I’d been doing voluntary work in India, teaching street children to speak English, and when I came home again had the idea that the journal I’d kept would be a good basis for a novel. Unhappily, agents and publishers thought differently and after 32 rejections I stopped submitting, sat back and licked my wounds.
The painful truth was that my writing just wasn’t good enough. After nursing my bruised ego for several months, I decided to write another book, also based in India, but with a different storyline. I joined two writing groups and took my work in, chapter by chapter, week after week. Their critique was merciless and within a very short time I felt tempted to abandon the whole idea. What? A writer? Me? However, the stubborn part of me persevered and bit by bit every chapter was re-written, every word checked and evaluated, until I had a complete manuscript. I trawled The Writers’ and Artists’ Yearbook to find agents or publishers who 1) dealt in contemporary women’s fiction and 2) accept unsolicited manuscripts. I discovered that they were very thin on the ground!
It took Conville & Walsh 17 days to refuse me and Curtis Brown 5 weeks. Some took months to respond, others never answered at all. It’s hard to describe how demoralising it is when everyone says no. You wonder if you’re totally deluded thinking you can write, and your skin seems to get thinner rather than thicker. Wine intake rises dramatically and chocolate goes through the roof!
When I received an email from Tirgearr Publishing my heart sank. I really couldn’t take another rejection. But it wasn’t! It was an acceptance and a contract. I don’t know how many times I read it, totally disbelieving that somewhere, someone (apart from me) thought I could write.
That was a year ago and A Hundred Hands will be my second book with a third already submitted. If anyone out there is writing and ready to give up, listen to me! Keep going! Join a writing group, not a cosy one with coffee and cake, but one who will critique your work, pull it to pieces, possibly reduce you to tears and then when it’s as good as you can get it, start submitting and keep going until you’re accepted.
Polly was dreaming of the night they came to arrest David, hearing the pounding on the door.
But when she woke she could still hear it. It was real.
She struggled to untangle herself from legs and arms. Ran for the door, heart banging against her ribs. Behind her girls screamed with fear and she heard shouts from the boys’ room.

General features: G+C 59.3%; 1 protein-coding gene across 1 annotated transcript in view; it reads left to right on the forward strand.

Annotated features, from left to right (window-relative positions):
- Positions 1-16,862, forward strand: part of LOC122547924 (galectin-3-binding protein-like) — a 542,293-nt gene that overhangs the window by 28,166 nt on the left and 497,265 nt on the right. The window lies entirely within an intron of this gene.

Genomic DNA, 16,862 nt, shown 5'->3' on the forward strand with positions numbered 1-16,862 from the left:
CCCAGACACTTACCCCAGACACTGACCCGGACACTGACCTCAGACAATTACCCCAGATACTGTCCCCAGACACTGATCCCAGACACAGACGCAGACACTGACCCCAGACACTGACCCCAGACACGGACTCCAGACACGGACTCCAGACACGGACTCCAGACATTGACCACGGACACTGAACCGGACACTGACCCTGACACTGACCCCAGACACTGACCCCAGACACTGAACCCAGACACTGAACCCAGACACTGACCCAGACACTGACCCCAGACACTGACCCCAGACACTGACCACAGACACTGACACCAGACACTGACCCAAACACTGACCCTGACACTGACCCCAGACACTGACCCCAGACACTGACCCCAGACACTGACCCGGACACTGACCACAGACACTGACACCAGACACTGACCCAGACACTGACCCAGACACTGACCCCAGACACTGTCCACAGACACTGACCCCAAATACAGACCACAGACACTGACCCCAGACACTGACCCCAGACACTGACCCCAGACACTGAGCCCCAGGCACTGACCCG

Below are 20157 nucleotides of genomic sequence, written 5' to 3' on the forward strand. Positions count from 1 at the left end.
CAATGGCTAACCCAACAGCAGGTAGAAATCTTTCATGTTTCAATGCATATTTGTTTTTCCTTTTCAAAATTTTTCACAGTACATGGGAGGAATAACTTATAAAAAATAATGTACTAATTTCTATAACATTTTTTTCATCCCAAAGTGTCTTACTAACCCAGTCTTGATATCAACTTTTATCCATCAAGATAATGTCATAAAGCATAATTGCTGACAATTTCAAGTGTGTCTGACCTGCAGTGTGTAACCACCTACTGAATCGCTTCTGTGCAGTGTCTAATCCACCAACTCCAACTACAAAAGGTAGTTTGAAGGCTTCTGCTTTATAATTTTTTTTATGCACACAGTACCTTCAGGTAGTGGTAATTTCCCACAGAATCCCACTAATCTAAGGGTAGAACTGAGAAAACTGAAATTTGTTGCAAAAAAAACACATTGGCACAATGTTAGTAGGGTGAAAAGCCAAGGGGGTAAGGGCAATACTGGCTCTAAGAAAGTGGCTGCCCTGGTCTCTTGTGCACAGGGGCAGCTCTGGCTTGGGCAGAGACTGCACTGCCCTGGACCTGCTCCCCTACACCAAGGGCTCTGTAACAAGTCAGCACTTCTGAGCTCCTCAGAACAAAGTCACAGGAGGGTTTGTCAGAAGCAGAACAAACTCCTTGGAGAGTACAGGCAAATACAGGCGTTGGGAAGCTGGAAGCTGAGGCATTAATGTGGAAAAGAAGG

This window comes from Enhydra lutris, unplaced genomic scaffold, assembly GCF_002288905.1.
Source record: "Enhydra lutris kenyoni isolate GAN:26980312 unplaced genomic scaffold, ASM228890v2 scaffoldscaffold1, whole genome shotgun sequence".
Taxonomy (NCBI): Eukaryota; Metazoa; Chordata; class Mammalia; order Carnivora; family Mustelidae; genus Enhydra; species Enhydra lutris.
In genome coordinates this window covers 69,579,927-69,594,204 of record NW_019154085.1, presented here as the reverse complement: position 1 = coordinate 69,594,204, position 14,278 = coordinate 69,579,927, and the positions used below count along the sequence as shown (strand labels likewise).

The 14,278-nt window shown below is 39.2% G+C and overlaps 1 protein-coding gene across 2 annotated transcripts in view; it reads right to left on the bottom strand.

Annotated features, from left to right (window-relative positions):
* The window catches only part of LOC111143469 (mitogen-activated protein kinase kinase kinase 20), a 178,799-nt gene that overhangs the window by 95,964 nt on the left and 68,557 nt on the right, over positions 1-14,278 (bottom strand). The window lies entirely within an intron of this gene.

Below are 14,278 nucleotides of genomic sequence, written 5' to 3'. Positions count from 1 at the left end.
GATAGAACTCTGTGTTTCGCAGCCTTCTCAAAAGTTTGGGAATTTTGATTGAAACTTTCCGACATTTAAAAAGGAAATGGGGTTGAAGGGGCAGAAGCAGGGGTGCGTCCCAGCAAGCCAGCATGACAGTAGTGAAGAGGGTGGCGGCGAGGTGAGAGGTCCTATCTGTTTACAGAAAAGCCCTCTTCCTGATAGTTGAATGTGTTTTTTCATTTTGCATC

Struggling with the ancient bolts, she broke a nail, skinned her knuckles. Outside stood a young man.
He averted his eyes from her bare legs, addressed the doorframe. ‘Meester Murdoch?’
She sucked her bleeding finger, gave him a blank stare.
‘Emergency. Where is, please?’
What was he talking about? She shook her head but he pushed past her. A screech of wheels as a stretcher followed him. Small frightened faces peeped round the door.
‘It’s all right. Go back to bed.’ She tried to sound reassuring.
They rushed Finlay towards the front door. His eyes, those eyes which had looked at her with such love, were closed. The colour of his face resembled ashes. She reached out to him but they’d already passed. Please God, don’t let him die. She stood, frozen, the blood from her finger dripping on to the floor.
‘We are thinking heart,’ the man called over his shoulder, then they were gone.
She leaned against the wall. A heart attack. It had to be a direct result of Pushpa vanishing. He had been beside himself, totally distraught. She buried her face in her hands. Nimesh had died, for God’s sake, and Finlay had taken it in his stride. But Pushpa was different.
She slid down the wall till she reached the floor. How could she have got it so wrong again?
Following her husband’s arrest, Polly is forced to flee her small Welsh village. While she is in India visiting an old school friend she meets an older man, Finlay.
She is hugely affected by the way he is trying to alleviate the terrible suffering of Kolkata’s children who live on the streets in poverty and deprivation. As she becomes more involved in the day to day work she begins to fall in love with him. Together they share the heartbreak and also the happiness.
Then something changes and Polly begins to believe Finlay is hiding the same dreadful secret she ran away from.
I think I became a reader before I could walk. While other people had childhood memories, I amassed a vocabulary. I was born into a service family and at the tender age of seven found myself on the Dunera, a troopship, sailing for a three year posting to Singapore. So began a lifetime of wandering – and fifteen different schools. Teen years living in Cyprus, before partition, when the country was swarming with handsome UN soldiers, and then marriage to a Civil Engineer who whisked me away to the Arabian Gulf.
Most of the following years were spent as a single parent with an employment history which ranged from the British Embassy in Bahrain to a goods picker, complete with steel toe-capped boots, in an Argos warehouse. In between I earned my keep as a cashier in Barclays, a radio presenter and a café proprietor on the sea front in Penzance. All good material for an author!
I always enjoyed writing and kept a journal whenever I travelled abroad, but it wasn’t until I retired I had the chance to write a book. My first novel Outcast was published as an ebook in March 2016 by Tirgearr – after 32 rejections! This has been followed by A Hundred Hands. Both books are set in India and are based on the diaries I kept when I did voluntary work one winter, teaching English to street children in Kolkata.
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